The Summer Olympics are over. Two weeks of magical make-believe has been dispelled by the ordinariness of a Monday morning. It always had to come to an end. There started to grow a sense of it, on Thursday I think. The commentators started to sound a little different as the final weekend neared, and then all of sudden tomorrow was the final day, that final day was here, and now it is yesterday. Endings are good things as well as (often) sad things. Without things ended, they would have no shape. Life is meaningful because of death. The Olympics only make sense because they are limited in time.
For that limited time we were able to forget some of the realities of the world in which we currently live. We celebrated, cheered, roared, as a nation – as a great gathering of people from all corners of this earth. A golden glamour was spun over us, and it was glorious, but now it is gone.
These are troubled times. The UK has serious economic challenges in its future. Those difficulties are not going to be made any easier by the increasing dysfunction in the coalition government – a form of government quite un-natural to the political culture of this country, alien even to those who profess policies that make them more likely in our future. Indeed, the future of our country is somewhat in doubt, given the forthcoming referendum in Scotland about independence. All this though is minor in comparison to the unfolding drama across the Channel that takes place in Paris and Berlin, Madrid and Rome, Brussels and Athens, and all the other places involved in the ongoing eurozone crisis. It is trite to say the next few months are crucial, especially given how often that has been said of late and yet still the tale unfolds, but they are. One gets a sense that, slowly, things are moving to a point of decision about the future of the eurozone and the EU as a whole. However, just at this time, the great power of the West – the United States – is withdrawing into itself in its four-year electoral civil war. Whatever happens on this side of the Atlantic will only be seen through the political prisms of the actors and commentators, who will be more interested in their own agendas and elections that actually trying to assist other nations navigate whatever treacherous waters they face. Do not look to the East for aid either, for China is also pre-occupied with its own handover of power from the old generation to the new.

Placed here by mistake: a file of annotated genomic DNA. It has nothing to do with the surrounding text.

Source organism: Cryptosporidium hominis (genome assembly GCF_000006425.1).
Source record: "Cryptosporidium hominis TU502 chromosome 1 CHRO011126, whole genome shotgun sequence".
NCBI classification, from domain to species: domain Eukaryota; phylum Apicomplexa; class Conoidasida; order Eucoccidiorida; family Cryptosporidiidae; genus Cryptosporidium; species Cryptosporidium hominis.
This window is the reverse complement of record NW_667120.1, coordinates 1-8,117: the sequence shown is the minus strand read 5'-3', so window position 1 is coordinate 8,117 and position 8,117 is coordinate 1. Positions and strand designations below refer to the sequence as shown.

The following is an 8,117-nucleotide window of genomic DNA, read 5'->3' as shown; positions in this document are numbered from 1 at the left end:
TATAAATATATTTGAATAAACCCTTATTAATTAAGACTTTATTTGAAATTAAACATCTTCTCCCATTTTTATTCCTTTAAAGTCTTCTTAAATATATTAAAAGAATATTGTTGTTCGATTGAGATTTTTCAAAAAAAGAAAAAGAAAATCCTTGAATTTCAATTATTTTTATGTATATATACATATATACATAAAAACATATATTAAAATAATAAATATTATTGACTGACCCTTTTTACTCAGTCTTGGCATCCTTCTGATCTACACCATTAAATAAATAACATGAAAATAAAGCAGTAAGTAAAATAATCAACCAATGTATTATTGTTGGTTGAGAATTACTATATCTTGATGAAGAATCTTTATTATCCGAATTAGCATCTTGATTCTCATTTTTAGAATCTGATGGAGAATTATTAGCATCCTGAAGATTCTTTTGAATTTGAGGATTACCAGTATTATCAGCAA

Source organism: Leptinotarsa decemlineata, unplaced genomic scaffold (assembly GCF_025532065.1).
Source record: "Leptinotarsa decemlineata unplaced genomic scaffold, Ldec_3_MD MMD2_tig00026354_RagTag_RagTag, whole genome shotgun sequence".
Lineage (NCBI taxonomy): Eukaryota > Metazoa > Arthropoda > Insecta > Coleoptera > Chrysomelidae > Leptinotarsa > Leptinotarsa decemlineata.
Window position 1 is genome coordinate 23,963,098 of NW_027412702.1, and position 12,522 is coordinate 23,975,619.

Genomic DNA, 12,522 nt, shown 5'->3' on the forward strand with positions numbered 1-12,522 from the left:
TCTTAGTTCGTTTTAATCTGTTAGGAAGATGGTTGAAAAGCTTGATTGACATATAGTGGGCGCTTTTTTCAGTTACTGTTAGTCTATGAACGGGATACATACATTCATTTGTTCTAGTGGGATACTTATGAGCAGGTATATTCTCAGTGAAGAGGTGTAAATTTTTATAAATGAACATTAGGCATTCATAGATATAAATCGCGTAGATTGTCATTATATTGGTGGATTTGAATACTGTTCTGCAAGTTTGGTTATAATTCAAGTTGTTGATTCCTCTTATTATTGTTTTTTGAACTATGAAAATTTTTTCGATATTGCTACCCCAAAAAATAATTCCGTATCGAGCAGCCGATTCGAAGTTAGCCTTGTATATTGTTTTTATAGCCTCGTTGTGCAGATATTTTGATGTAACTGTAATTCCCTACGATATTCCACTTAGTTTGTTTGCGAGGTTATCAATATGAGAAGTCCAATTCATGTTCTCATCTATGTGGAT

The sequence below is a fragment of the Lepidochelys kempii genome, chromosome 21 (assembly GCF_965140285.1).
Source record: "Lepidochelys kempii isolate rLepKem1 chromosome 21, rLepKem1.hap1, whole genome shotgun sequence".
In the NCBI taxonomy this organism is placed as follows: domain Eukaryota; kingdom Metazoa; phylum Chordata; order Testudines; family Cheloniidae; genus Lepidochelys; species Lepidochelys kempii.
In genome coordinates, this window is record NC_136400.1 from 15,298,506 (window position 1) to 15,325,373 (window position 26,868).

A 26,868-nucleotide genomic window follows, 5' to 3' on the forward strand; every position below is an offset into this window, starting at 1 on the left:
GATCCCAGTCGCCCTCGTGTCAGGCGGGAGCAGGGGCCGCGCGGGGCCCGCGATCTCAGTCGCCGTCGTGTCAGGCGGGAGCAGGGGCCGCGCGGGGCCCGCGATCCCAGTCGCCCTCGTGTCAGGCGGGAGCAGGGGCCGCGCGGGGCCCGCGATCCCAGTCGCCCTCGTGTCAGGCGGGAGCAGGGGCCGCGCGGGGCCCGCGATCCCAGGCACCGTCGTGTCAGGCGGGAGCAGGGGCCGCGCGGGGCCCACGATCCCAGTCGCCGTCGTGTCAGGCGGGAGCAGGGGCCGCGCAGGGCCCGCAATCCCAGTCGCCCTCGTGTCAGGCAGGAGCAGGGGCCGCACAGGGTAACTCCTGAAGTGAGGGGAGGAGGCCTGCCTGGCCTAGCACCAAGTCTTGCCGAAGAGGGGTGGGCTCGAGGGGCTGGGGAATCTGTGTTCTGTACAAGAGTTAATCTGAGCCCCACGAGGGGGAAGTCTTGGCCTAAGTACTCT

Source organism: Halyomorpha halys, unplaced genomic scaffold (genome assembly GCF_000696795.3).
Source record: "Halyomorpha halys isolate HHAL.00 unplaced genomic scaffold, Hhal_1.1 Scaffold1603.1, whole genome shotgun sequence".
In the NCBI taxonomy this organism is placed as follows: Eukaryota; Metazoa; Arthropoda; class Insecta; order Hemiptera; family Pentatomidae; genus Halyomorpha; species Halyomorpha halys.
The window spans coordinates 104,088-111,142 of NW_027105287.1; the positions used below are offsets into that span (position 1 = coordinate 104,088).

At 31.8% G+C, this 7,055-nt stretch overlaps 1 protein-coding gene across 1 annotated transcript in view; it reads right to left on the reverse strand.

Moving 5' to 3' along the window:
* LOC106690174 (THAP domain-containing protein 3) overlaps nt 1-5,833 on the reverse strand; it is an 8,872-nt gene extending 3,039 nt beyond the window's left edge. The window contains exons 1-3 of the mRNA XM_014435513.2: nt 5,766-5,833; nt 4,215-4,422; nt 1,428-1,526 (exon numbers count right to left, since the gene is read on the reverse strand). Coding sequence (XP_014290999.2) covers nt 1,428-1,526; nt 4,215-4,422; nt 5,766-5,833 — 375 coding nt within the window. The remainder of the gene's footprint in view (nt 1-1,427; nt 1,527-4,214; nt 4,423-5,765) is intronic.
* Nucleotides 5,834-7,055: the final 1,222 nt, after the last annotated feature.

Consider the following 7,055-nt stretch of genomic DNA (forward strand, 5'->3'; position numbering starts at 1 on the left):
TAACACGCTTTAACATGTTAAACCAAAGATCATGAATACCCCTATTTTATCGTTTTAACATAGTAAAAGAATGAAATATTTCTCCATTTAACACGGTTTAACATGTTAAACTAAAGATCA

Not that most people think much about all of this on this level – it is un-necessary. However, most people I think have a sense of this larger picture, on some level, even if they are unable to articulate it. This summer with the Olympics and the Diamond Jubilee we have been granted some marvellous opportunities to celebrate and ignore these lurking clouds about which we can, individually, do nothing but get our heads down. In more ways that one, this is a very British summer.
As I watched the Closing Ceremony last night I became acutely aware of all of this, and it kept me awake for hours after the party ended.
As someone fascinated by history I love reading about what is going in. Intellectually it is fascinating. Personally however I look at my daughter and naturally worry about the future into which she will grow up.
We live in interesting times.